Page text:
On Dec 14th 2012, we update our .NET SDK to 184.108.40.206 and you could download the latest SDK here. And starting from yesterday (Jan 14th, 2013), we drop the support for older version of .NET SDK, which we released in Preview. In another word, our server no longer recognizes some of your old APIs. If you find your older version of .NET SDK no longer works, don’t panic! Please read through this blog and see whether you could fix the code.
If you want to deliver video content to iOS devices and platform, the best option you have is to package your content into Http Live Streaming. HLS is Apple’s implementation of adaptive streaming and here is some useful resources from Apple. Apple implements the format but they don’t provide hosting. You could use Apache server for hosting HLS content, but better, you could choose Windows Azure Media Services – a way to host video in the cloud. Therefore, you don’t need to manage infrastructure and worry about scalability: Azure takes care of all that for you.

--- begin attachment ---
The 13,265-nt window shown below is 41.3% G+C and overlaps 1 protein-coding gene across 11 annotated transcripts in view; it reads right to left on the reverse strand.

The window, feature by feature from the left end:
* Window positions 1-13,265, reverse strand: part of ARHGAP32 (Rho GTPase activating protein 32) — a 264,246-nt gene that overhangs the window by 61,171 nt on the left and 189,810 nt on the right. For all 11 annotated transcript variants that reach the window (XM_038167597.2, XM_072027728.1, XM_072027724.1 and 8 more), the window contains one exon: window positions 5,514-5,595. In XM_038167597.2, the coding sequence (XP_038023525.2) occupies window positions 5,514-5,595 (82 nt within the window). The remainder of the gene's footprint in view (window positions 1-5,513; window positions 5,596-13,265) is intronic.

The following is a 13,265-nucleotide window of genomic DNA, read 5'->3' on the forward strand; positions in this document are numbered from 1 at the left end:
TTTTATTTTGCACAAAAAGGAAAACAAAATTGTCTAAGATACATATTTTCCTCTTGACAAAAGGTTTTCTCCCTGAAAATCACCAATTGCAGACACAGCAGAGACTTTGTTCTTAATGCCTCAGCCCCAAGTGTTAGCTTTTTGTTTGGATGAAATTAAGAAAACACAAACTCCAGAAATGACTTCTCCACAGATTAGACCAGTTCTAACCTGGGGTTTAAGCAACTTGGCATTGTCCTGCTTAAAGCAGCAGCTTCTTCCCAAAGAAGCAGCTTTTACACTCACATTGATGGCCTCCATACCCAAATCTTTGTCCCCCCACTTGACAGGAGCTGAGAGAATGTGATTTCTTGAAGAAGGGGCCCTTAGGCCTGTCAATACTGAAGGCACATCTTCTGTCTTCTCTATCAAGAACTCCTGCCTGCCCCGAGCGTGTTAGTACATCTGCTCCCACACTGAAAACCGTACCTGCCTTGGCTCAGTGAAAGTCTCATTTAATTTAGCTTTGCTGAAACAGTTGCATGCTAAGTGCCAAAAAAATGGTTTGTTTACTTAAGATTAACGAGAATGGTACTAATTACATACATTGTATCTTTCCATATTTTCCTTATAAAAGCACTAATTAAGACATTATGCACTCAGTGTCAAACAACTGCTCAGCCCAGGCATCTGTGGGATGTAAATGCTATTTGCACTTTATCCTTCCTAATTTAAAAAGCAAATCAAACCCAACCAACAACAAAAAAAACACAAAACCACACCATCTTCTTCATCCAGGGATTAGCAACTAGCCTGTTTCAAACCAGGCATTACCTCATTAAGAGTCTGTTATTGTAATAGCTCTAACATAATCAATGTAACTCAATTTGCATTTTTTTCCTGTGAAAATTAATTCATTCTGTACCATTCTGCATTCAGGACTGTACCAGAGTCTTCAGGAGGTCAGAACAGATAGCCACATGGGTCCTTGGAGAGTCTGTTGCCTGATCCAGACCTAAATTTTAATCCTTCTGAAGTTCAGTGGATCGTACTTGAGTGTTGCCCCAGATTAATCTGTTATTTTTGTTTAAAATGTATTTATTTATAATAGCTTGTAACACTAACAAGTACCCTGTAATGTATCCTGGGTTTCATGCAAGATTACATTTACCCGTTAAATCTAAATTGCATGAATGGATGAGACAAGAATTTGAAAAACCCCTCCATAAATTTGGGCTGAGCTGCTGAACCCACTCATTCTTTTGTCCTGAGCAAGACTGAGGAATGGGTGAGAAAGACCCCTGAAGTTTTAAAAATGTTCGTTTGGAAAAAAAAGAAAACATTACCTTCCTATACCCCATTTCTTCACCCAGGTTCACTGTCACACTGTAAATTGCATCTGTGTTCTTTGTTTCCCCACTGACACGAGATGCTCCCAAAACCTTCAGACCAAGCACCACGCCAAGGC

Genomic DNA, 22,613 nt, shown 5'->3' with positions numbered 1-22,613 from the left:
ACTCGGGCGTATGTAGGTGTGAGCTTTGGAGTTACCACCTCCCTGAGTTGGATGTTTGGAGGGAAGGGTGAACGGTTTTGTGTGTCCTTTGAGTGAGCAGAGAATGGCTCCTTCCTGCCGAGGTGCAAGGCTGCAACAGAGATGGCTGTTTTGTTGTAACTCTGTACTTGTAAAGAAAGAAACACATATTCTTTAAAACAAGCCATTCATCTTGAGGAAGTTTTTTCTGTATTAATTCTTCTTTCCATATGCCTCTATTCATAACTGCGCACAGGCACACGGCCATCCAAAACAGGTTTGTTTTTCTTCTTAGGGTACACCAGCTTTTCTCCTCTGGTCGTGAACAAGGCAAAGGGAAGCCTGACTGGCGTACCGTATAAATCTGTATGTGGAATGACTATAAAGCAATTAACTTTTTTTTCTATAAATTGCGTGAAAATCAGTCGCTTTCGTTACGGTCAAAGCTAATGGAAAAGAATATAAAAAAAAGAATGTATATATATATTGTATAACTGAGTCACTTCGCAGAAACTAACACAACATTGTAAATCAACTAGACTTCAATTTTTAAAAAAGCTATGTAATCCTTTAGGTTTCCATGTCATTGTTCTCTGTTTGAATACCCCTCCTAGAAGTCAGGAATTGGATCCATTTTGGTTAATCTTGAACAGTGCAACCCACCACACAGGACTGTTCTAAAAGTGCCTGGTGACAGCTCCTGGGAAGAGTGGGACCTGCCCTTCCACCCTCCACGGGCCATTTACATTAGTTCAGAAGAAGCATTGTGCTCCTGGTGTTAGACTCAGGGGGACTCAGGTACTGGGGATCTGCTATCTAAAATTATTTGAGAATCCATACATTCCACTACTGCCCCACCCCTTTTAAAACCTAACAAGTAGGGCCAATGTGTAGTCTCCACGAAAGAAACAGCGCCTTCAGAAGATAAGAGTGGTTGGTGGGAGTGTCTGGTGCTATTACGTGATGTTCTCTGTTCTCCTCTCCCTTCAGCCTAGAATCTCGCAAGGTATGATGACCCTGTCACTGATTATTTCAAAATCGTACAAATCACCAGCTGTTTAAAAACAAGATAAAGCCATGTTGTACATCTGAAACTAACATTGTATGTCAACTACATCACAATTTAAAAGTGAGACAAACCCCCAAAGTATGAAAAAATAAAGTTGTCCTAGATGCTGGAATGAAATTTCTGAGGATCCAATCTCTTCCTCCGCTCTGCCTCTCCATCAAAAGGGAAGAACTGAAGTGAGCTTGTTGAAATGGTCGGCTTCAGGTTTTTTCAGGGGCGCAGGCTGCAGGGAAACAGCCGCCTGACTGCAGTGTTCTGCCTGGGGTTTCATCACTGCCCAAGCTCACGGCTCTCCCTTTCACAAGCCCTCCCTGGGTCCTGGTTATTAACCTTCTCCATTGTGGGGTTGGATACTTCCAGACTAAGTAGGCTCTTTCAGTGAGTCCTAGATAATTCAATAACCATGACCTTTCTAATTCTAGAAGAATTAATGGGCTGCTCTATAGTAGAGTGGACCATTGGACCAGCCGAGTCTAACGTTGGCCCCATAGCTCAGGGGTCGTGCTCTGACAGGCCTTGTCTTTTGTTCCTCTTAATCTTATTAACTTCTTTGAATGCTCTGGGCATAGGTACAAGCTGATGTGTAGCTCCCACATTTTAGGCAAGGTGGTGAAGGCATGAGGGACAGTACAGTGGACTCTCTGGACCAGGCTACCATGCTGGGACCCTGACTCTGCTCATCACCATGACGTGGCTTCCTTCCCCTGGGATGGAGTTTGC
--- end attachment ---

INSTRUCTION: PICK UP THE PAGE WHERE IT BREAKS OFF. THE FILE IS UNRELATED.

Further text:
Scenario One: You have a .Mp4 file and you want to package into HLS and stream out from Windows Azure Media Services.
Here is how you could do it through Windows Azure Management Portal: Read More Here